I was recently gifted with a mint condition copy of “Canadian Lutheran Ladies, Family Favourites Cookbook”, an artifact of the ancient church dating back to 1984. In 1984 I was a Prince Rupert tenth grader, completely unaware of Christianity, of Lutheranism and of religion in general. I was, however, keenly aware of my identity as an ethnic minority. If this book ever graced the cookbook shelf of my immigrant Trinidadian parents, it would have been a Divine accident.
I started flipping through the pages, excited to step back in time to a church I never knew, but to those who grew up in the church, who raised their families in the church and who formed the culture of the Evangelical Lutheran church in Canada, these recipes were the food that fuelled a heyday. Famous chef and travel writer Anthony Bourdain once said, “if you really want to get to know a people, eat their food”.
Browsing through the “ethnic” section, I was skeptically certain I wasn’t going to find any Roti or Doubles. Despite decades of Multiculturalism in Canada, the Evangelical Lutheran Church in Canada remains exceedingly white in membership. Curiously, what I did find was Bannock, Tandoori Chicken, Krumkake, Paska, Welch Cakes and Prince Edward Island Clam Chowder. Ok, if these recipes were considered “ethnic” in 1984, what was considered traditional? Finnish Coffee Bread, Canadian Cheddar Cheese Soup, Lobster Chowder, African Chow Mein, Short Rib Curry and of course Krumkake. If I expected greater distinction between what was and what wasn’t considered traditional, this Lutheran cookbook didn’t reflect it.
If you eat the food of Lutherans, you’d find out that we are everyday Canadians. If you eat the food of Canadians, it’s obvious that our food reflects Settler Multiculturalism and Indigenous bounty that makes Canada the complicated and beautifully diverse country that it is.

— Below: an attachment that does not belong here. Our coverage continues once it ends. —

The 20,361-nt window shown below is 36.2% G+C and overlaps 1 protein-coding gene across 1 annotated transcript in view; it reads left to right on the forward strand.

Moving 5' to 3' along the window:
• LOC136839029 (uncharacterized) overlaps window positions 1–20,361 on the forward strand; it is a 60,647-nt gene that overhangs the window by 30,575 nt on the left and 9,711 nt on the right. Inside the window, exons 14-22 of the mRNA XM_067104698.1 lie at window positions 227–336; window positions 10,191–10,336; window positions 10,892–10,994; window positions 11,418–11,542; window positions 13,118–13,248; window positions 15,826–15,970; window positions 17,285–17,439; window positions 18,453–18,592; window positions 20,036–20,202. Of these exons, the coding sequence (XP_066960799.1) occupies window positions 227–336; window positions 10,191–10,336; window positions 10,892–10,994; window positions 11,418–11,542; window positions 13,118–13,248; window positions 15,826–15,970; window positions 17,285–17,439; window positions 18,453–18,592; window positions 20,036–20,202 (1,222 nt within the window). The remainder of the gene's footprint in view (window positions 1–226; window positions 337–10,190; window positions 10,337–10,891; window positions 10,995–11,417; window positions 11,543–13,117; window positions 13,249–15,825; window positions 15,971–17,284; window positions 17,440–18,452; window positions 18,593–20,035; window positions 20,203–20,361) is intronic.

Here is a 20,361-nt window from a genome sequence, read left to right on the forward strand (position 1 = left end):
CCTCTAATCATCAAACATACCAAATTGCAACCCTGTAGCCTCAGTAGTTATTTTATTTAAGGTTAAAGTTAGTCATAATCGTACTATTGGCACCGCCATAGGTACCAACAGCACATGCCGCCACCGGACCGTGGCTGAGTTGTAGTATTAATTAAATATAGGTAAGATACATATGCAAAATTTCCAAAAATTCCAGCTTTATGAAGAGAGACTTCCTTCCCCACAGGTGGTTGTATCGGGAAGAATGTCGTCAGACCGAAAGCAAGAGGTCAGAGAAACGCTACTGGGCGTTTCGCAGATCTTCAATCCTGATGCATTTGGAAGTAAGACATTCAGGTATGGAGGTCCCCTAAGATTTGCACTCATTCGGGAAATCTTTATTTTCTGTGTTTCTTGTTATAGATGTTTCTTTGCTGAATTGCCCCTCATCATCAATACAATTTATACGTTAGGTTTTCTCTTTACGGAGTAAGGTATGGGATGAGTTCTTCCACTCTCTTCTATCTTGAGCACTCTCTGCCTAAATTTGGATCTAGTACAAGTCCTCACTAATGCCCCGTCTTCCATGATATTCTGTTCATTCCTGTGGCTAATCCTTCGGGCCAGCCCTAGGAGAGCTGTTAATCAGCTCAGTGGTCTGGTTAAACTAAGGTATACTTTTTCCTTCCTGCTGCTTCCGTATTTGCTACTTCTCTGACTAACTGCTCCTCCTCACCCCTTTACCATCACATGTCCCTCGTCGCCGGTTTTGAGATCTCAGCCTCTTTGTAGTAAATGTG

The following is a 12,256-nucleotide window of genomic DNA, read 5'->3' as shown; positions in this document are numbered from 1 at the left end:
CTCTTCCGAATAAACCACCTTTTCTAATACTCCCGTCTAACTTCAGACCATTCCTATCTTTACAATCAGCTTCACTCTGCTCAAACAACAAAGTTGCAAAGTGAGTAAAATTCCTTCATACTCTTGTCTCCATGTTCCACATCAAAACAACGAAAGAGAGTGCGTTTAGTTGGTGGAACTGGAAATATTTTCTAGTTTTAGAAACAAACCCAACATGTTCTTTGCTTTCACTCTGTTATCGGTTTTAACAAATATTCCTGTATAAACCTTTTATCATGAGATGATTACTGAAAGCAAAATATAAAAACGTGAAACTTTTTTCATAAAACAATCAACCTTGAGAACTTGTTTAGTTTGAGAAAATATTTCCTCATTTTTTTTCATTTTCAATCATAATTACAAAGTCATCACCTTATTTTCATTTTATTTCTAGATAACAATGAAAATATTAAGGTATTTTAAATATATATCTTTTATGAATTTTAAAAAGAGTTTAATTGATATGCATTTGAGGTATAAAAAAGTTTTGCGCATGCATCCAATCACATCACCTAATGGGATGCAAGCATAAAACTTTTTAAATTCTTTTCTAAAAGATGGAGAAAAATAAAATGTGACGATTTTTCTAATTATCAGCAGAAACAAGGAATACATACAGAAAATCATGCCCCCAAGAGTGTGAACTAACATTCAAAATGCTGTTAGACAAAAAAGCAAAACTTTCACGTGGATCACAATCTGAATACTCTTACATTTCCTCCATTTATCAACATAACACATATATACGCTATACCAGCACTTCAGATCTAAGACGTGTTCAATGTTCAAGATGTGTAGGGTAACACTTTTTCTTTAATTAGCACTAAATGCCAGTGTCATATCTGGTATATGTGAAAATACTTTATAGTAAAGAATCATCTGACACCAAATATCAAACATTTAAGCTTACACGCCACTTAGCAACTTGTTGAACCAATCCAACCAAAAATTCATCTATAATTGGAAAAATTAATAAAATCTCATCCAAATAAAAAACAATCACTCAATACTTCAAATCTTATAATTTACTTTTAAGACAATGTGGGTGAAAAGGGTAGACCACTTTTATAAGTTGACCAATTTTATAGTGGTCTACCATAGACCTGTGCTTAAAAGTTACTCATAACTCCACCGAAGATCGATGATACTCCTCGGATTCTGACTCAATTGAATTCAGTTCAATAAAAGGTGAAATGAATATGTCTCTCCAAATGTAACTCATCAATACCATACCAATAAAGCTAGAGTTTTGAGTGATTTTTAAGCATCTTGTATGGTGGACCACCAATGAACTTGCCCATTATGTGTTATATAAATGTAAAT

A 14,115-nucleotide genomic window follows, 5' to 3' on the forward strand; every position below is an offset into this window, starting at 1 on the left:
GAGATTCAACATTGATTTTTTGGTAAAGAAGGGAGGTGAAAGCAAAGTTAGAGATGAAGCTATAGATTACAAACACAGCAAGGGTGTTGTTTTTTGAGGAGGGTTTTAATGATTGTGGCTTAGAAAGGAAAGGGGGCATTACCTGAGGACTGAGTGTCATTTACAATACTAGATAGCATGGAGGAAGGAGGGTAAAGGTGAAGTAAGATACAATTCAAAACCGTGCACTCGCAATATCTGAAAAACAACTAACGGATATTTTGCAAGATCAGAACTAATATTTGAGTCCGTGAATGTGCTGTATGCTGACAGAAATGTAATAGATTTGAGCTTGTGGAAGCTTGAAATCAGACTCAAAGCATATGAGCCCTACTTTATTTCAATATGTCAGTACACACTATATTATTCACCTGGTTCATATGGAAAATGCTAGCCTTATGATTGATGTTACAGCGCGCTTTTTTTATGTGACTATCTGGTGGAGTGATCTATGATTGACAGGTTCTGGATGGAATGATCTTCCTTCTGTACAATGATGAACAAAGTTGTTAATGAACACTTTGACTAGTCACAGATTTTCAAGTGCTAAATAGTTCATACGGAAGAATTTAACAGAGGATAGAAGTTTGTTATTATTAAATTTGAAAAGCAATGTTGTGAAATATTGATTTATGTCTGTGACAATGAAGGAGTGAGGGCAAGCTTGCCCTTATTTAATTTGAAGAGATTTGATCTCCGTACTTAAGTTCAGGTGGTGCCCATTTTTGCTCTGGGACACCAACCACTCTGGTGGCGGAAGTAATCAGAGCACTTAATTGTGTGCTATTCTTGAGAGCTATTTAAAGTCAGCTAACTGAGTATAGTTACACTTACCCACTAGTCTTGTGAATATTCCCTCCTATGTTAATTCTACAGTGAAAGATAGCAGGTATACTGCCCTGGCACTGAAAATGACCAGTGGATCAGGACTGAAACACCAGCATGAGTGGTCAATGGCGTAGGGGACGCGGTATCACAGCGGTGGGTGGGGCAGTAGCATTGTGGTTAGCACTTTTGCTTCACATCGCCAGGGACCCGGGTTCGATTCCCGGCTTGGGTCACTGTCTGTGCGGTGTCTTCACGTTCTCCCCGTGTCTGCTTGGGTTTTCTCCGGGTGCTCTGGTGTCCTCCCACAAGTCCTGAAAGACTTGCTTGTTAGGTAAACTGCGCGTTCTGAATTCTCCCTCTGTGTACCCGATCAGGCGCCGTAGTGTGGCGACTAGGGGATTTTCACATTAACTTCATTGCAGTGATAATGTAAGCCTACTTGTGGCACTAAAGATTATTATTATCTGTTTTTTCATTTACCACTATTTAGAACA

So, if the late Mr. Bourdain is correct, and we’ve become a country that celebrates the food of many cultures to the point where we’ve fused a global menu into our national identity, then who are we today and why are we still reconciling systemic racism in our communities? Why is Anti-Muslim and Anti-Asian hate on the rise? Why have we arrogantly dismissed what Indigenous knowledge keepers teach us about food, land, water and Creator? What does it actually mean to know people by sharing in their food and what does our multi-ethnic landscape teach us about ourselves?
I serve as pastor at Spirit of Life Lutheran Church in Vancouver, where we provide an ongoing Community Lunch with the aim of extending hospitality in a simple meal, getting to know our neighbours and getting to know ourselves better in the process. It’s a reflection of the Christian meal of wine and bread at Jesus’ table. A meal where nobody is excluded, where we believe God meets us in abundant grace and we encounter communion with God and with others in deep humility and gratitude.
Perhaps deep humility and gratitude are the missing ingredients in our recipe for true Diversity, in the church and beyond. Knowing that food isn’t just festival and fun but is intimate, it requires courage, an open mind and it always brings us closer into relationship with those we meet at the table. Food is for the hungry - hungry for belonging and to be seen and known in equity. To know our neighbours as ourselves means that we care about how they are treated and that they are nourished and thriving. We have all the ingredients we need for this recipe, right here in Canada. What will we make of it?
The Rev. Aneeta Devi Saroop (she/her) is the pastor at Spirit of Life Lutheran Church in Vancouver, BC. She is an Ordained Minister of Word and Sacrament in the Evangelical Lutheran Church in Canada.
You can read more articles on our interfaith blog, Spiritually Speaking, HERE
* This article was published in the print edition of the Times Colonist on Saturday, July 17th 2021